Consumption During Retirement: The Missing Link in the Life Cycle
This study presents the first evidence on the relation of consumption to lifetime wealth, based on data from the 1973 and 1975 Retirement History Survey that have been linked to Social Security earnings records. Nearly 500 white, married, fully retired couples ages 62-69 form the basis of the analysis. On average their consumption early in retirement exceeds by 14 percent the income that their financial, pension and Social Security wealth can generate. This implies that their saving, both private and through Social Security, is insufficient to sustain consumption throughout the rest of their lives. Additional evidence based on changes in spending between 1973 and 1975 shows that these households respond by reducing their real consumption at a rate sufficient to generate positive changes in net financial worth within a few years after retirement. These two pieces of evidence can be rationalized by a rate of time preference much higher than the interest rate, coupled with either a bequest motive or uncertainty about the length of life. They also imply that, even when combined with private pensions and savings, Social Security in the United States today does not enable most recipients to maintain their living standard at the levels they enjoyed before they retired.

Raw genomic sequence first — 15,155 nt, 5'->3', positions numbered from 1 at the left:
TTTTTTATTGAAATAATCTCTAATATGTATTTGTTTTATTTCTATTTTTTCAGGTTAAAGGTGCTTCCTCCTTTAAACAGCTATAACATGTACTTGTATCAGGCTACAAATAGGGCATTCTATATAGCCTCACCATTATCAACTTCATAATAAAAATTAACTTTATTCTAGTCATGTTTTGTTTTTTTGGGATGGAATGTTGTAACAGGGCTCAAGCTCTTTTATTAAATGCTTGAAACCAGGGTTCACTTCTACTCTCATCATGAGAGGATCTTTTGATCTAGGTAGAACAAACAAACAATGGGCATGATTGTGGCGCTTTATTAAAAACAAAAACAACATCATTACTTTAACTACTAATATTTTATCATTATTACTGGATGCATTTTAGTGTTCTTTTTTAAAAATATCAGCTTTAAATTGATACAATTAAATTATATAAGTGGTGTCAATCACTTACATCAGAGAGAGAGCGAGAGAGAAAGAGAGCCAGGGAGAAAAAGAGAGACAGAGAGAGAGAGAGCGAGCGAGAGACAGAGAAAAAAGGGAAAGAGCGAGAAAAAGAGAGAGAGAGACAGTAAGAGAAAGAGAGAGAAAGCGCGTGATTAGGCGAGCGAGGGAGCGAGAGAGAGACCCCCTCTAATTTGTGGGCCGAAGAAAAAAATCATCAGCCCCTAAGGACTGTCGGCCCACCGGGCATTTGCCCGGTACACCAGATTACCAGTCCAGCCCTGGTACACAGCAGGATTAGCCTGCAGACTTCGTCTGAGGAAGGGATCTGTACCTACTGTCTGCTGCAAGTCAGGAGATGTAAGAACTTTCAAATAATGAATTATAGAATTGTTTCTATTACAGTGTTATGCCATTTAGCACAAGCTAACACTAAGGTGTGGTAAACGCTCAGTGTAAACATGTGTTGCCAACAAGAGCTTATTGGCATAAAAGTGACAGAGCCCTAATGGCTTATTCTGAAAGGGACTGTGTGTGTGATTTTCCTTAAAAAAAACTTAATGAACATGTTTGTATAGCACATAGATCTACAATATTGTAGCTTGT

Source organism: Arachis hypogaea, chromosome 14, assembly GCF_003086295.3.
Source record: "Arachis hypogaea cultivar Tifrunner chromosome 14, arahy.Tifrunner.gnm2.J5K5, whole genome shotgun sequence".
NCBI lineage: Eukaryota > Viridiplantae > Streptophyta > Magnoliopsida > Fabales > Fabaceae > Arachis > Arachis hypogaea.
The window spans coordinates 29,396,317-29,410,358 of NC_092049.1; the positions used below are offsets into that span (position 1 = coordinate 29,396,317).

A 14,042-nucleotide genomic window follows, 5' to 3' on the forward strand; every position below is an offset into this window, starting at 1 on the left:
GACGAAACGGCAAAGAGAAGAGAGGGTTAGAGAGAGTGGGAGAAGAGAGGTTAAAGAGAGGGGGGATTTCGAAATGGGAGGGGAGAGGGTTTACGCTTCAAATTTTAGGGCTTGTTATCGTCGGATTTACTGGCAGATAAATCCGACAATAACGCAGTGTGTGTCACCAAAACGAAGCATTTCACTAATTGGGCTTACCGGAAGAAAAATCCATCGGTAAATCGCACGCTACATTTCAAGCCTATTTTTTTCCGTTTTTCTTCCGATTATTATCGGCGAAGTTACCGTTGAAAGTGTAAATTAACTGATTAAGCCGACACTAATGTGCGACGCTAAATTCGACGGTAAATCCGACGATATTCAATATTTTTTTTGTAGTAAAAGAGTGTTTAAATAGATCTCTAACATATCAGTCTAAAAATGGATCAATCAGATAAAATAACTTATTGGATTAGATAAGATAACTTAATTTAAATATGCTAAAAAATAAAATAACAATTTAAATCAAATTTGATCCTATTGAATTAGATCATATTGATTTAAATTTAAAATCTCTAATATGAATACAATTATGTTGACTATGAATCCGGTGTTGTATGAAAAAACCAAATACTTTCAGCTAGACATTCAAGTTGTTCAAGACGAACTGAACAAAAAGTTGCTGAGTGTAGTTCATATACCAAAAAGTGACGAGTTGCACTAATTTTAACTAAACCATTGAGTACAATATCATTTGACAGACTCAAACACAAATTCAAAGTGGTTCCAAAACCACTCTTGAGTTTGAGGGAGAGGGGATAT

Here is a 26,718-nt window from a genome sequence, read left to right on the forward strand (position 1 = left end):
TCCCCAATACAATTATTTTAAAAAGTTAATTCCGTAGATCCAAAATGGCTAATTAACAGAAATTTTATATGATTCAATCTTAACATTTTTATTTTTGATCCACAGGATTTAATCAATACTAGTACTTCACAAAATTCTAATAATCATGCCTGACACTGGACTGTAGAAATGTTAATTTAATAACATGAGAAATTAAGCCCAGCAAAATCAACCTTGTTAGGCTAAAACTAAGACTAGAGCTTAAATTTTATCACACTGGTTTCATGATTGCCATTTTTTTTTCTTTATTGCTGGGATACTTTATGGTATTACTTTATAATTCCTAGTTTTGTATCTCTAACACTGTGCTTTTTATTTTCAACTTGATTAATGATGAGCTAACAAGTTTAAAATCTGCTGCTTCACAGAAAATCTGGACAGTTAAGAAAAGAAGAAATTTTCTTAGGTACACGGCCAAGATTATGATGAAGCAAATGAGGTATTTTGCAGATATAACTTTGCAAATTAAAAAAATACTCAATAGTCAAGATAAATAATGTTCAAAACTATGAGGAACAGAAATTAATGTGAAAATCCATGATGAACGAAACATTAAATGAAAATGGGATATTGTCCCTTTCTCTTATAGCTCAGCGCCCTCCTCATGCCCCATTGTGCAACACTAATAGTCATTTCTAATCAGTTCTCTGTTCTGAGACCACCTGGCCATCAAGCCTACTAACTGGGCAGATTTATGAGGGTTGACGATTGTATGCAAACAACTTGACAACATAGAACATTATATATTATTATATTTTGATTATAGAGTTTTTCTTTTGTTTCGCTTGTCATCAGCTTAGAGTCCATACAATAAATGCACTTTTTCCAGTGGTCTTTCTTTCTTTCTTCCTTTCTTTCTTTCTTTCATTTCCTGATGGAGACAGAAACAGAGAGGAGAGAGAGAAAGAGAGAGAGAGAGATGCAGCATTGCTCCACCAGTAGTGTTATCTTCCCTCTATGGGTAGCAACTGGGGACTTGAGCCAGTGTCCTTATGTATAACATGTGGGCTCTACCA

|Date of creation:||Jul 1982|
|Date of revision:|
|Publication status:||published as Hamermesh, Daniel S. "Consumption During Retirement: The Missing Link in the Life Cycle." Review of Economics and Statistics, Vol. 66, No. 1, (February 1984), pp. 1-7.|
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